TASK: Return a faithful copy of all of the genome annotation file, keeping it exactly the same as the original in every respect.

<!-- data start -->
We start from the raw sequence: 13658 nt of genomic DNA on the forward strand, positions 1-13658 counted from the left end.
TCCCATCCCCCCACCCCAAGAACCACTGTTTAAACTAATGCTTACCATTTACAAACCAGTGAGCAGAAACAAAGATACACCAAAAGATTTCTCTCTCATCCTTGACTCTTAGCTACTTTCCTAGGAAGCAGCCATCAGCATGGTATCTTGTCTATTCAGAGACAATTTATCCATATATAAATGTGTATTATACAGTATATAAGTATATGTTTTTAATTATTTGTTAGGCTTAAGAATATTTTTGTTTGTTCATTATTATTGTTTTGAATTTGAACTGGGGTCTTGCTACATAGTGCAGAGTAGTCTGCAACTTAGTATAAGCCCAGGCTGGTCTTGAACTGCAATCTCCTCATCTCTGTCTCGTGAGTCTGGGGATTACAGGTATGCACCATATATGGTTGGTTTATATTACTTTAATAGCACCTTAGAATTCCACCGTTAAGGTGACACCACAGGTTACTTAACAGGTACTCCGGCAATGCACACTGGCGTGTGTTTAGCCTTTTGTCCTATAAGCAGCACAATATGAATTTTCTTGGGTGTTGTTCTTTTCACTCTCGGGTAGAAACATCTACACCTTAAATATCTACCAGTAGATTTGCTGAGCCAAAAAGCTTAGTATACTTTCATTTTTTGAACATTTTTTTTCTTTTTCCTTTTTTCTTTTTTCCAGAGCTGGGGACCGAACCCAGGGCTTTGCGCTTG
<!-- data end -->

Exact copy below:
We start from the raw sequence: 13658 nt of genomic DNA on the forward strand, positions 1-13658 counted from the left end.
TCCCATCCCCCCACCCCAAGAACCACTGTTTAAACTAATGCTTACCATTTACAAACCAGTGAGCAGAAACAAAGATACACCAAAAGATTTCTCTCTCATCCTTGACTCTTAGCTACTTTCCTAGGAAGCAGCCATCAGCATGGTATCTTGTCTATTCAGAGACAATTTATCCATATATAAATGTGTATTATACAGTATATAAGTATATGTTTTTAATTATTTGTTAGGCTTAAGAATATTTTTGTTTGTTCATTATTATTGTTTTGAATTTGAACTGGGGTCTTGCTACATAGTGCAGAGTAGTCTGCAACTTAGTATAAGCCCAGGCTGGTCTTGAACTGCAATCTCCTCATCTCTGTCTCGTGAGTCTGGGGATTACAGGTATGCACCATATATGGTTGGTTTATATTACTTTAATAGCACCTTAGAATTCCACCGTTAAGGTGACACCACAGGTTACTTAACAGGTACTCCGGCAATGCACACTGGCGTGTGTTTAGCCTTTTGTCCTATAAGCAGCACAATATGAATTTTCTTGGGTGTTGTTCTTTTCACTCTCGGGTAGAAACATCTACACCTTAAATATCTACCAGTAGATTTGCTGAGCCAAAAAGCTTAGTATACTTTCATTTTTTGAACATTTTTTTTCTTTTTCCTTTTTTCTTTTTTCCAGAGCTGGGGACCGAACCCAGGGCTTTGCGCTTG